When and why cyclists should see a massage therapist

Plus the different types and what bike riding injuries it can help heal

How To
Developing a relationship with a trusted therapist will help you keep your body tuned and nimble, and enable you to effectively heal and even avoid injuries. Photo courtesy of Art's Cyclery

Developing a relationship with a trusted therapist will help you keep your body tuned and nimble, and enable you to effectively heal and even avoid injuries. Photo courtesy of Art’s Cyclery

Editor’s Note: This article is courtesy of the team at Art’s Cyclery. The original post can be found here.

What’s the answer to the realization of world-wide peace and harmony? Massage. Regular, weekly, massage. If everyone spent 90 minutes on the table every week, no one would be angry, stressed, or aggressive. We would all be blissed-out, contemplative, present, and friendly.

Cyclists have a much more practical reason for getting on the massage table: performance. Not just a luxury or an indulgence, a regular massage program is a crucial part of any competitive cyclist’s training regimen. When should you see a massage therapist? Whenever you are ready to take your body maintenance, and your results, to the next level.

Pro cyclists are massaged all the time; race days, training days, recovery days, and of course, spa days with the spouse. Enthusiast-level cyclists would do well to receive a massage once a week to once a month depending on need. Elite and competitive cyclists should consider one to two times a week according to season.

Well-established is the reduction of stress, pain, and discomfort brought about by massage, all beneficial to cyclists. Other crucial benefits include the reduction of exercise-induced inflammation, increased range of motion of joints and muscles by releasing and breaking up adhesions, and maximizing your body’s recovery process. Massage helps you help yourself.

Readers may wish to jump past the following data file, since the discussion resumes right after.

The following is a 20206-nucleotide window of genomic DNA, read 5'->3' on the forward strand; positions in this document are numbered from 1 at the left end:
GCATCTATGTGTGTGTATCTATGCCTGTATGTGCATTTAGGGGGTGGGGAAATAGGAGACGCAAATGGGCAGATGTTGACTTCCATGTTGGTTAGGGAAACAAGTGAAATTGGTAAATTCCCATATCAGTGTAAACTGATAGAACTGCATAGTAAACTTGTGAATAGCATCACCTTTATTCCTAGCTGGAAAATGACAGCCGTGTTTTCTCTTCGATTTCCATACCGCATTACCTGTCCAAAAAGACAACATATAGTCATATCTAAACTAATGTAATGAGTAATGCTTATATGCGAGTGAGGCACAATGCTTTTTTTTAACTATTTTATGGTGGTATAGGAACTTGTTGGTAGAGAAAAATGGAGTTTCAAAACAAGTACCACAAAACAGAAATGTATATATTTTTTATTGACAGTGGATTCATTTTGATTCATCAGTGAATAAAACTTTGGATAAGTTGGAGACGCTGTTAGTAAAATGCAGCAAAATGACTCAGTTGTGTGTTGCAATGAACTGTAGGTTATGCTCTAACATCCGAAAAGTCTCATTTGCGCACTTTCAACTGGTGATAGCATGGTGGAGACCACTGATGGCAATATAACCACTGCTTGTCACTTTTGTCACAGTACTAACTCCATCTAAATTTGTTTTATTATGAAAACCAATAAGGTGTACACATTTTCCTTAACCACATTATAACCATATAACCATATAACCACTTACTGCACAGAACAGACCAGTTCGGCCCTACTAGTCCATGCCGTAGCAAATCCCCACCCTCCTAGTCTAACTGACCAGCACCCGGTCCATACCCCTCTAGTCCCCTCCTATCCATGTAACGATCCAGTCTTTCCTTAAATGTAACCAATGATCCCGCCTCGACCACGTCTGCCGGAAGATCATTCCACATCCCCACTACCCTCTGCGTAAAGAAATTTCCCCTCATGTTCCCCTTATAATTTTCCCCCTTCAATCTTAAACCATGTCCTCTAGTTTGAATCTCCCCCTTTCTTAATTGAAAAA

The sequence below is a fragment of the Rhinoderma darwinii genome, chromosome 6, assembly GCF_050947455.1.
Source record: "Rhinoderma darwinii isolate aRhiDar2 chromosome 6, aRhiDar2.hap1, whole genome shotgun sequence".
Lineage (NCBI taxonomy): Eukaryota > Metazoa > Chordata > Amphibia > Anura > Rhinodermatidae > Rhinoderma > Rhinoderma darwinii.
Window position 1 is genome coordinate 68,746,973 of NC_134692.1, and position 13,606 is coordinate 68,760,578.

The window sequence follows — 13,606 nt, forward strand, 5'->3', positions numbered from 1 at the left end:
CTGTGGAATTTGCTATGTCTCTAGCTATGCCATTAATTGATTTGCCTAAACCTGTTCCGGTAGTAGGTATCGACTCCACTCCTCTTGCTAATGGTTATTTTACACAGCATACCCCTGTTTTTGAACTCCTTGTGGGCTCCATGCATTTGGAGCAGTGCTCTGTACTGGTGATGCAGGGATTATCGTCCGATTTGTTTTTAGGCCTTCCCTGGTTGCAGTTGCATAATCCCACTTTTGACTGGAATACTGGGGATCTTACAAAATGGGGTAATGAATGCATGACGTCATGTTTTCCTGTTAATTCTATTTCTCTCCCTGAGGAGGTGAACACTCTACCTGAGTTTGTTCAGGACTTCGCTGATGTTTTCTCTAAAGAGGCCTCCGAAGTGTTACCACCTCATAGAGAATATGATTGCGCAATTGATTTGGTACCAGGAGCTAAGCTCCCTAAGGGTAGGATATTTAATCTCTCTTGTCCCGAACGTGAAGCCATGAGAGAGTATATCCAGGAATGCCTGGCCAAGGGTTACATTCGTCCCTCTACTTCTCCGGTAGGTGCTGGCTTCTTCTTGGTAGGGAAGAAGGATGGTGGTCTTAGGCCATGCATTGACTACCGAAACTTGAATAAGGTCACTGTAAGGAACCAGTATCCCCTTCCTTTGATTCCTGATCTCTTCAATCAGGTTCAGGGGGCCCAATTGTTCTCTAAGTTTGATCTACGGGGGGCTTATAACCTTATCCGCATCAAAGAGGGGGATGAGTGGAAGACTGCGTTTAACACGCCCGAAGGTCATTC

While self-massage is a viable tool for performance improvement (see our post on effective self-massage here), working with a professional therapist has the potential to greatly elevate your game. Since you are responsible for generating the strength needed to put self-massage tools to use, or regulating the pressure of your body weight against the tool, working on yourself will never be as effective as having a therapist do the work while you (try to) relax.

Over time, a therapist gets to know your body — what is normal for it and what is not — which helps to prevent injuries and heal them quickly. Also, a therapist can educate you about anatomy, muscles, joints, and how yours behave. This helps you make informed decisions on how to respond effectively to feedback from your body.

When looking for a therapist, keep in mind that there are many different massage modalities available, some with more or less benefit to cyclists than others. Sports massage, deep tissue, trigger point therapy, myofascial release, and Swedish massage are all modalities cyclists will benefit from. Ask other athletes in your area who their therapists are. You may end up seeing several different therapists depending on what you need according to your training schedule.

More intense massage work, such as deep tissue, and trigger point, should be scheduled thoughtfully. This work should be done close enough to a race to realize the benefits, but not close enough to still feel soreness. Conversely, Swedish massage is beneficial right up to the day before the race, as it’s a lighter touch modality intended for relaxation and to stimulate circulation.

Aspects of sports massage, of course, can be administered right up until race time, as vibration and light compression warms and loosens muscles in preparation for athletic performance.

Continue to page 2 to find out massage modalities for cyclists »
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About the author: Arts Cyclery

This article was originally published on the Art's Cyclery Blog. Art's Cyclery is dedicated to offering free expert advice, how-to videos, and in-depth product reviews on ArtsCyclery.com to help riders make an educated decision when selecting cycling gear.


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